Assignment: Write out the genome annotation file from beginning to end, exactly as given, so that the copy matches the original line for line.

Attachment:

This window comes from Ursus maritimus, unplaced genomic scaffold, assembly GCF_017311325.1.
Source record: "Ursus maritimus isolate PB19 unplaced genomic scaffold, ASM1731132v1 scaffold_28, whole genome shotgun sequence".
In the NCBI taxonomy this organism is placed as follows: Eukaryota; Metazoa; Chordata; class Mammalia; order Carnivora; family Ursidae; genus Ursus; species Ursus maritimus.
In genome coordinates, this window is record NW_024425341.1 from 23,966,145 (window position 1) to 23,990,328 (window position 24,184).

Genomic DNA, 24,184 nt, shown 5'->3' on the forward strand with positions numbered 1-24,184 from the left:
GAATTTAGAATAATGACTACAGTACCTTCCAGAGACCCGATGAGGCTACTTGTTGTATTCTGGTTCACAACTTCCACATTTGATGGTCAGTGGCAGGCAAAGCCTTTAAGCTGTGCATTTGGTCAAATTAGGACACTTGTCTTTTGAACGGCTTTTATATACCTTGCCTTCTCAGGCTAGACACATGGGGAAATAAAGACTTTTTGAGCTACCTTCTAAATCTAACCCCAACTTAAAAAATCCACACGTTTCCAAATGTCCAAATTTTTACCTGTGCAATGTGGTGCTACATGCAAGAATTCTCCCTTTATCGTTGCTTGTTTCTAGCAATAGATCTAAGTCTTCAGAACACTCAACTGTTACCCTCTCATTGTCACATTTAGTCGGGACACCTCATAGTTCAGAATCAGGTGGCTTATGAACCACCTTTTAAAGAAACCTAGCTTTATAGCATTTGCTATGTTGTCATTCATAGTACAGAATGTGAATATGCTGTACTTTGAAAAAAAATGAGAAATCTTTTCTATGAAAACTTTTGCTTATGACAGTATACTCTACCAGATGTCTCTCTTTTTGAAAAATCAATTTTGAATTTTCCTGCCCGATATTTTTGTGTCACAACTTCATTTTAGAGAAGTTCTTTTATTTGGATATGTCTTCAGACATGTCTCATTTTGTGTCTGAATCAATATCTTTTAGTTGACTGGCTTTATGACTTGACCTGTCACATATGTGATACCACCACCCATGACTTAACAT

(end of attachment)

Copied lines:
This window comes from Ursus maritimus, unplaced genomic scaffold, assembly GCF_017311325.1.
Source record: "Ursus maritimus isolate PB19 unplaced genomic scaffold, ASM1731132v1 scaffold_28, whole genome shotgun sequence".
In the NCBI taxonomy this organism is placed as follows: Eukaryota; Metazoa; Chordata; class Mammalia; order Carnivora; family Ursidae; genus Ursus; species Ursus maritimus.
In genome coordinates, this window is record NW_024425341.1 from 23,966,145 (window position 1) to 23,990,328 (window position 24,184).

Genomic DNA, 24,184 nt, shown 5'->3' on the forward strand with positions numbered 1-24,184 from the left:
GAATTTAGAATAATGACTACAGTACCTTCCAGAGACCCGATGAGGCTACTTGTTGTATTCTGGTTCACAACTTCCACATTTGATGGTCAGTGGCAGGCAAAGCCTTTAAGCTGTGCATTTGGTCAAATTAGGACACTTGTCTTTTGAACGGCTTTTATATACCTTGCCTTCTCAGGCTAGACACATGGGGAAATAAAGACTTTTTGAGCTACCTTCTAAATCTAACCCCAACTTAAAAAATCCACACGTTTCCAAATGTCCAAATTTTTACCTGTGCAATGTGGTGCTACATGCAAGAATTCTCCCTTTATCGTTGCTTGTTTCTAGCAATAGATCTAAGTCTTCAGAACACTCAACTGTTACCCTCTCATTGTCACATTTAGTCGGGACACCTCATAGTTCAGAATCAGGTGGCTTATGAACCACCTTTTAAAGAAACCTAGCTTTATAGCATTTGCTATGTTGTCATTCATAGTACAGAATGTGAATATGCTGTACTTTGAAAAAAAATGAGAAATCTTTTCTATGAAAACTTTTGCTTATGACAGTATACTCTACCAGATGTCTCTCTTTTTGAAAAATCAATTTTGAATTTTCCTGCCCGATATTTTTGTGTCACAACTTCATTTTAGAGAAGTTCTTTTATTTGGATATGTCTTCAGACATGTCTCATTTTGTGTCTGAATCAATATCTTTTAGTTGACTGGCTTTATGACTTGACCTGTCACATATGTGATACCACCACCCATGACTTAACAT